One of the issues in using alternative grains such as distillers dried grains with solubles (DDGS) is that most of the starch has already been removed and that creates challenges for pellet binding, said Dr Dan Rollins, director of feed production and feed quality management for Aviagen. That said, if they’re dried correctly, DDGS products are not any more difficult to handle than products the industry has been using for years, such as wheat midds.
Rollins said that one of the major challenges is the variability of DDGS products. For example, a 32-plant study contained in a DDGS handbook, showed the following variability: dry matter, 89.3% to 90%; crude protein protein, 30.9% to 32.9%; crude fat, 10.7% to 12.4%; crude fiber, 7.2% to 10.4%; and ash, 6% to 9.8%. “The crude fat variability is important from a pelleting viewpoint,” Rollins said. He added that DDGS is a high fat product.”
Rollins continued that another challenge is penetrating the DDGS particles given the variation in particle size, but operators are finding ways to do this. Methods include using a double conditioning, extruders, and retention vessels that have been developed but are not commercially available just yet.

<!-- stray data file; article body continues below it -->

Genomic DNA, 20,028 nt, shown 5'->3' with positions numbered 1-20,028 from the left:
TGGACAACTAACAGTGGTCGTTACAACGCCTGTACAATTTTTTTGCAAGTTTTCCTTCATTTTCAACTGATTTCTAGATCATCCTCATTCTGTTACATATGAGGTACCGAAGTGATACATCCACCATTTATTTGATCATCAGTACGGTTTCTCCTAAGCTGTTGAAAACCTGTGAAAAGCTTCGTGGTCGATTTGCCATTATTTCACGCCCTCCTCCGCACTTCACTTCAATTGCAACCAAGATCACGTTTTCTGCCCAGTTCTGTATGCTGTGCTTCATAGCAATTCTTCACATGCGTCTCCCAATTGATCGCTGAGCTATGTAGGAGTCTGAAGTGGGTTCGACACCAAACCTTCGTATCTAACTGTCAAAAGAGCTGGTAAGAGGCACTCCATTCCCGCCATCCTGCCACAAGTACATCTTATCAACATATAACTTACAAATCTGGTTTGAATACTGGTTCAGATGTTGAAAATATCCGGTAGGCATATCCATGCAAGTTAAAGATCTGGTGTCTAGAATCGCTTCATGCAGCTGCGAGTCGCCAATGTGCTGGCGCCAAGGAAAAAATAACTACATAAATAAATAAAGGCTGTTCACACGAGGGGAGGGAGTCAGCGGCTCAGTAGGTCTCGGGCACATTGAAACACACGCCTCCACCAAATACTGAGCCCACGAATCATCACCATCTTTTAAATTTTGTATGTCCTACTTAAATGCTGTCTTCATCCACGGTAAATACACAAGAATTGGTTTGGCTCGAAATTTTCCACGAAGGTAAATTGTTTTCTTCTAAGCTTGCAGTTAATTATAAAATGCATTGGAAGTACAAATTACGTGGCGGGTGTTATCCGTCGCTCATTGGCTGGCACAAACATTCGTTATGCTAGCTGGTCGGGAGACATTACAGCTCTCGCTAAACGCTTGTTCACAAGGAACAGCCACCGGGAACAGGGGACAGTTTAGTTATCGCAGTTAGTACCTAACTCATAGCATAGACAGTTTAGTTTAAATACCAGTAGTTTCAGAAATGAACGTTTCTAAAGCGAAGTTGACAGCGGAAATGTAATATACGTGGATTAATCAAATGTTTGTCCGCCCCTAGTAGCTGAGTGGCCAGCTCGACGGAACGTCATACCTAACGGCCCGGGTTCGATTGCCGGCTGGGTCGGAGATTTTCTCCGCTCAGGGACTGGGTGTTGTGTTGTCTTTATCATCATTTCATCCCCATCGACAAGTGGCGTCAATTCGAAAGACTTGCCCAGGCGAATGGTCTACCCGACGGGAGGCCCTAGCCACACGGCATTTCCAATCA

“People are doing a better job with conditioning,” he said.
Rollins also said that dyes are being developed that do a better job of conditioning DDGS. Products also have been developed that improve flow through the dye, such as flow agents and binders combined with flow agents.
According to a study done in November, the average by-product meal usage was 4% in 140 U.S. poultry complexes surveyed by Agri-Stats, and increasing that by just 3% alone would cut feed costs by $3 to $5 per ton. Increasing by-product meals can result in “a significant savings in feed costs, but it does come at some risk,” said Dr Tom Frost, director of nutrition and research for Wayne Farms LLC. For example, he said, companies thinking of increasing by-product feeds need to ask themselves how—if at all—pellet quality will be hurt. He added that feed yields should not be affected with by-product feeds.
Enzymes also can cut feed costs, he said. Phytase enzymes, which have been available to the industry for 10 to 15 years, “has been a significant savings to the industry. Frost said that defluorinated phosphate is very abrasive and polish the stainless steel dye, while other phosphate sources do not. The minimum advantage of using phosphate enzymes, he said, is the removal of 12 lbs. (5.5 kg) of phosphate for a cost savings of $1-2/ton.